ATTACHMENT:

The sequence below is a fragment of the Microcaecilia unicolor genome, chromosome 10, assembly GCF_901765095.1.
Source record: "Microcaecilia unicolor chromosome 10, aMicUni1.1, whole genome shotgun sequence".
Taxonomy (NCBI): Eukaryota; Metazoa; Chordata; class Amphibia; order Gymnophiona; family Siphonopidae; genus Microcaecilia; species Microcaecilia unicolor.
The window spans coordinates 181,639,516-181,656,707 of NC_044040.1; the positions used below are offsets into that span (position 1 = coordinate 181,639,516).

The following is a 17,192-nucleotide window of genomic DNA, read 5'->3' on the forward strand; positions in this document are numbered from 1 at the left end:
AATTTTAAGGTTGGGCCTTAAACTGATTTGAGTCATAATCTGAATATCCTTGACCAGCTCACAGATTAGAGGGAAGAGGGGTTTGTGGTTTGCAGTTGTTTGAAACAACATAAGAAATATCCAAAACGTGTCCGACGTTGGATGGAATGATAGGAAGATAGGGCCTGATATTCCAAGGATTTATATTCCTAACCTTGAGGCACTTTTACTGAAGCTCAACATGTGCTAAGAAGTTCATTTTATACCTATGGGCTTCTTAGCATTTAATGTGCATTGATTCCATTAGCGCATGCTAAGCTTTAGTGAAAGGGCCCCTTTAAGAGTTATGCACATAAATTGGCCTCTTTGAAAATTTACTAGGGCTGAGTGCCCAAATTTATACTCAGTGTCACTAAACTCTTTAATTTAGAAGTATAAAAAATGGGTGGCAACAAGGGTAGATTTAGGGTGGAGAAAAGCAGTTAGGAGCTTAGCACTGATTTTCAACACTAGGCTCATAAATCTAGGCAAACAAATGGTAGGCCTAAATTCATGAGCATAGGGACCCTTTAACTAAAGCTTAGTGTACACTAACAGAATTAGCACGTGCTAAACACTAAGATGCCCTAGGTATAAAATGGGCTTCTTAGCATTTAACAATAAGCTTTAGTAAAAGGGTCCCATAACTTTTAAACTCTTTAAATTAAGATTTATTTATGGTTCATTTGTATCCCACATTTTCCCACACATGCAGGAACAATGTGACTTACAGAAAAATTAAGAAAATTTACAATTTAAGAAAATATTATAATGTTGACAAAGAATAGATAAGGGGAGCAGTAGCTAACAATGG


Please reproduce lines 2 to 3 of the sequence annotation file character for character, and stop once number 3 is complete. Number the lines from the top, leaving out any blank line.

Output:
Source record: "Microcaecilia unicolor chromosome 10, aMicUni1.1, whole genome shotgun sequence".
Taxonomy (NCBI): Eukaryota; Metazoa; Chordata; class Amphibia; order Gymnophiona; family Siphonopidae; genus Microcaecilia; species Microcaecilia unicolor.